ALEX WALSH

It feels like Alex Walsh has been an age group phenom for years, which she has been. But as versatile as she is across stroke and distance, it was in the 200 IM final at the 2019 U.S. Open that Walsh became truly great in the big pool. Her 200 IM has always been explosive, but Walsh’s final 50, where she nearly out-split American star Melanie Margalis, notorious for her fantastic back-half, was something to marvel at.

Her best swim before this weekend? A 2:11.24 from last summer with a 31.87 free leg. Now? A 2:09.01 with a 30.30 free leg. Talk about putting it together. While Margalis got to the wall first by a couple of tenths in Atlanta, Walsh’s youthful energy is translating to real-deal power; the future is bright.

STEPHAN STEVERINK/STEPHANIE BALDUCCINI

While da Costa was tearing it up in the States, two Brazilian teenagers were setting marks of their own in the southern hemisphere. Stephan Steverink and Stephanie Balduccini, both born in 2004, combined for seven Brazilian age records at the 2019 Brazilian Summer Championships. Steverink re-wrote age records in the 800 free (8:07.21), 1500 free (15:26.77), 200 IM (2:04.97), 400 IM (4:21.35), and 200 breaststroke (2:18.44). Balduccini, for her part, set age records in the 100 free (56.00), 100 fly in prelims (1:01.63) and then again in finals (1:00.58), a massive performance in the fly.

Brazil’s youth stars were out in force; Raphael Windmuller set age records for 16-year-olds in the 100 breast (1:02.41) and 200 breast (2:15.40), while Francisco Saldo did so in the 100 fly (53.81).

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UpstateCoach
2 years ago

Just wanted to say in reference to Thomas Heilman:
I was pumped to be on deck to get to see his swims this weekend, and I definitely have to give props to the kids positive and fun attitude, as well as his stroke. The Coaches at CYAC should be very proud and happy with their work with him. Not only is he fast and strong (and taller and more muscular than the avg 12 y.o, but that’s beside the point), but his strokes are incredibly smooth and primed for many years of greatness in front of him! Incredible job to Thomas and everyone that works with him!

(G)olden Bear
2 years ago

Caspar Corbeau, freshman at Texas, moving into the all-time 17-18 top 10 in the SCY 100 breast (now 4th) and 200 breast (now 4th)?

Greg
Reply to  (G)olden Bear
2 years ago

You should’ve included [swimmer on my team] because of [reason(s)]

Bobo Gigi
2 years ago

Many great swims here but I pick Alex Walsh. I was waiting for so long her big breakout long course swim and it took place last weekend. Even more impressive was her freestyle in that 200 IM. It was a weak stroke for her especially in the big pool. No more the case. The best is yet to come.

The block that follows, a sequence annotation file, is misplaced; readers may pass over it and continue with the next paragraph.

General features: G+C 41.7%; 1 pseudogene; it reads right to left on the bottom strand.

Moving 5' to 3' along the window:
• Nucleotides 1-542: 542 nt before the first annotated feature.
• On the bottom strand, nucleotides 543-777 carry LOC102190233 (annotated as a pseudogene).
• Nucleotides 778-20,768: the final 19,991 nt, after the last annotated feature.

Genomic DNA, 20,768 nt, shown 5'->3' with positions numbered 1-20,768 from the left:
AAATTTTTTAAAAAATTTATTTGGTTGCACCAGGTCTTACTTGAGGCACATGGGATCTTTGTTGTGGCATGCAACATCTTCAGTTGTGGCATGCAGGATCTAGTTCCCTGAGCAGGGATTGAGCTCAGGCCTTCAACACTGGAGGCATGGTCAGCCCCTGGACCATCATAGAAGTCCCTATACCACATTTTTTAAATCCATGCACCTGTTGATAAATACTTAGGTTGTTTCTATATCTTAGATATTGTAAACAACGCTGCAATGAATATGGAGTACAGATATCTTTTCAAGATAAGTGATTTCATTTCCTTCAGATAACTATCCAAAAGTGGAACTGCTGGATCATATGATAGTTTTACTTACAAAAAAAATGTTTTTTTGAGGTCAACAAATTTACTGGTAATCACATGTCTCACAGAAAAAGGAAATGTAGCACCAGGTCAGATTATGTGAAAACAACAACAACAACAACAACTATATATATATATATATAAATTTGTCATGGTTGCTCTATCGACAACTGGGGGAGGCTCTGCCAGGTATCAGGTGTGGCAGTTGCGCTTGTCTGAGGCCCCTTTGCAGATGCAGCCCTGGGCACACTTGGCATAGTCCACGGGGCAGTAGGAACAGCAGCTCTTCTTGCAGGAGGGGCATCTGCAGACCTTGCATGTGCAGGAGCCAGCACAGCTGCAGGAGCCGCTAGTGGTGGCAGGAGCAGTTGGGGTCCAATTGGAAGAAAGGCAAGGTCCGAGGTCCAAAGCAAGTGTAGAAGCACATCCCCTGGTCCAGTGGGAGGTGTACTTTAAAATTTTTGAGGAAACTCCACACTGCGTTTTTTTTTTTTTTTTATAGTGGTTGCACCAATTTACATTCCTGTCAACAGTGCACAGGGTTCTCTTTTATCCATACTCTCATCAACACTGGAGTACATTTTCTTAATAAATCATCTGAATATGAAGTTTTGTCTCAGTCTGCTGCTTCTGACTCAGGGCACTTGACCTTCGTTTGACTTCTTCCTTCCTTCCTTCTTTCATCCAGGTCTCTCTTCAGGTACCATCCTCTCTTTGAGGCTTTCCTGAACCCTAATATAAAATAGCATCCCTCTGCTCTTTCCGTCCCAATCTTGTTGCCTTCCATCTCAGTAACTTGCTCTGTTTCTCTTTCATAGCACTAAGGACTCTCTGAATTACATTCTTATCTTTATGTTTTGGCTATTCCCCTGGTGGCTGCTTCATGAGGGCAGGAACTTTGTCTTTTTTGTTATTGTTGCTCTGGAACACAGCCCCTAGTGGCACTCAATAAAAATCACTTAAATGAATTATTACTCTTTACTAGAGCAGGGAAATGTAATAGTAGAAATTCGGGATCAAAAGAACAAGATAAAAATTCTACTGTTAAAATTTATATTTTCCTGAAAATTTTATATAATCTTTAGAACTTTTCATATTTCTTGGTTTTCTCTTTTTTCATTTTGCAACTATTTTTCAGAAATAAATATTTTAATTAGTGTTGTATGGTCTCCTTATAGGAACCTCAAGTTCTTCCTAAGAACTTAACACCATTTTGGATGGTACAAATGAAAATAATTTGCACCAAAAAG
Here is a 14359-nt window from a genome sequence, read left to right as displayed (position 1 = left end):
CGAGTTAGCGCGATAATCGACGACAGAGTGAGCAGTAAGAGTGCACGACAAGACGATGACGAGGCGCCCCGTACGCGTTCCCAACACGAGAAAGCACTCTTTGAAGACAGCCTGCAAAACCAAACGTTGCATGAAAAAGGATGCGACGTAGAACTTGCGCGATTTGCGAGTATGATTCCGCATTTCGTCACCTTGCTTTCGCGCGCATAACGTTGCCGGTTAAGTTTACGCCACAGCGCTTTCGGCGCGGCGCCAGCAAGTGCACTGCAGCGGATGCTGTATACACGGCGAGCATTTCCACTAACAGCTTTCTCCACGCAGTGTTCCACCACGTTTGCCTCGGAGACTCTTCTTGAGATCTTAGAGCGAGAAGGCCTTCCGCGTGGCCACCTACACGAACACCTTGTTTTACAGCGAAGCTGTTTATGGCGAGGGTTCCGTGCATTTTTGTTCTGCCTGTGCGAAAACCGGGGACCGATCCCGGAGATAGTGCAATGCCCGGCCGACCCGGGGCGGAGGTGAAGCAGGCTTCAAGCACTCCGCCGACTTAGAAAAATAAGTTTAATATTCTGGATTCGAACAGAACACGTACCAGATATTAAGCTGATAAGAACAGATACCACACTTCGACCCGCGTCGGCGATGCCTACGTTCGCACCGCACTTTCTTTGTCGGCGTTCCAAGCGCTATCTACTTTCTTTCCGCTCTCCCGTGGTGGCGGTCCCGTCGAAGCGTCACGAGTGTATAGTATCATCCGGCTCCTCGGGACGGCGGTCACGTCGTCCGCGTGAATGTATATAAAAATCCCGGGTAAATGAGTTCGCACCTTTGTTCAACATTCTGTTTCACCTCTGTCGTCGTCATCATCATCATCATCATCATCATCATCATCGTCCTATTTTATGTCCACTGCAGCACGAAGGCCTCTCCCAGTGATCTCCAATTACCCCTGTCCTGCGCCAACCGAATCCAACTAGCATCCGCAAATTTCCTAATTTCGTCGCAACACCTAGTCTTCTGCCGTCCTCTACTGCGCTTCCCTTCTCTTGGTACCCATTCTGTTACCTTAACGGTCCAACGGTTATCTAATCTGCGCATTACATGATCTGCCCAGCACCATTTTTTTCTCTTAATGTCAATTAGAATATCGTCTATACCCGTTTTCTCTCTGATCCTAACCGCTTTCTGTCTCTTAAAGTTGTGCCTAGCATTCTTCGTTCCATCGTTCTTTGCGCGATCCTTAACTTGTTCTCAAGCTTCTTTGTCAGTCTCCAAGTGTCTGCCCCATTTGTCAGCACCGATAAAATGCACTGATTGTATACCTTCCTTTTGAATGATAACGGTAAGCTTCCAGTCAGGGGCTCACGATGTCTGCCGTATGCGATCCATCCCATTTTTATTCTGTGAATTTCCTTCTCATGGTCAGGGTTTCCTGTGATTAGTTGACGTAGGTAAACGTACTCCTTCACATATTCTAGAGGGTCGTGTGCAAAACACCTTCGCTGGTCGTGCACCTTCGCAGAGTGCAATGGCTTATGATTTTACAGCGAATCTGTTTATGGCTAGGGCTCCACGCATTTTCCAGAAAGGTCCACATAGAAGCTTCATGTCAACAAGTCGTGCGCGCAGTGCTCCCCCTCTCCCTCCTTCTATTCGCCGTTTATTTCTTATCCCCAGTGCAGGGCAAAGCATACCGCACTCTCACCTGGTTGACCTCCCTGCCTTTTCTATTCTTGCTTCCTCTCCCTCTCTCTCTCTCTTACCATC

Yozhik
Reply to  Bobo Gigi
2 years ago

Still way to go. 1.5 – 2 sec to be precise. In order to be a contender for the Olympic podium she has to be under 2:08. On the other hand She is #7 now and has several not young lady ahead of her. It can happen that the final race in Tokyo will not be that fast.

Swimmer A
2 years ago

I thought Zach Apple’s 47.6 in the 100 was pretty impressive. That was a best time for him and he’s got a real chance of making top 2 at trials next year.

AustinPoolBoy
Reply to  Swimmer A
2 years ago

I’m sure Nathan Adrian will give it a real battle for #2. But yes, Zapple is definitely in the mix, a relay spot is a real possibility. He seems a wee bit ahead of the rest of the talented bunch that will be in the finals at OT

Nswim
2 years ago

Correction: Schmitt didn’t make the 2016 Olympics individually in the 200 free. It was KL and Missy Franklin, but she was a relay swimmer

Juni0r
2 years ago

Don’t get me wrong, these guys and girls have done absolutely stunning things but I would love to hear a little more of the non top swimmers who swam well.

Virtus
Reply to  Juni0r
2 years ago

Lol

iLikePsych
Reply to  Juni0r
2 years ago

Next article: “the top 10 most un-noteworthy swims you would have never noticed “, followed by “the top 10 swimmers who had absolutely terrible performances (yes, you should point fingers and laugh at them)”

marklewis
2 years ago

Two high schoolers in Regan Smith and Phoebe Bacon could be the Olympic team qualifiers in the 100 back.

The veteran pros and Olympic medalists Baker and Smoliga are now on the bubble.

They’re all great racers, so that’s going to add to the drama of the OT final.

Admin
Reply to  marklewis
2 years ago

I can see the argument for Baker being pushed out, she’s had a lot of health issues that have inhibited her the last few years.

However, Smoliga seems to be approaching a peak in her career as well, in spite of being older than Smith and Bacon. She’s been locked in the last 2 years. I’d still have her as a favorite over Bacon.

Nate
Reply to  Braden Keith
2 years ago

I don’t know, just looking at Smoliga’s times I haven’t seen any improvement since 2016. Granted that’s not to say that this won’t change, just that I don’t think she’ll get much lower than a 58.6 and Bacon has been pretty steadily dropping time for the past few years.

leisurely1:29
Reply to  marklewis
2 years ago

No one is really entertaining the fact that this will be the highest pressure race in 2020 and what it’ll come down to more than anything is who’s best prepared for the pressure. I wouldn’t be surprised to see a 58-high make the team.

Scribble
2 years ago

At the beginning of the year, I would have thought MP’s 2Fly of 1:51 and Baker’s :58.0 were pretty safe. It was also pretty amazing that Schooling went :51 with his new dad bod.

DMacNCheez
Reply to  Scribble
2 years ago

With the talent and depth in the womens’ 100 back internationally at the moment, and given Masse has been 58.1, I don’t think Baker’s 58.0 was safe by any means

Texas swims in a short pool
Reply to  Scribble
2 years ago

Texas Eats!!!

About Karl Ortegon

Karl Ortegon

Karl Ortegon studied sociology at Wesleyan University in Middletown, CT, graduating in May of 2018. He began swimming on a club team in first grade and swam four years for Wesleyan.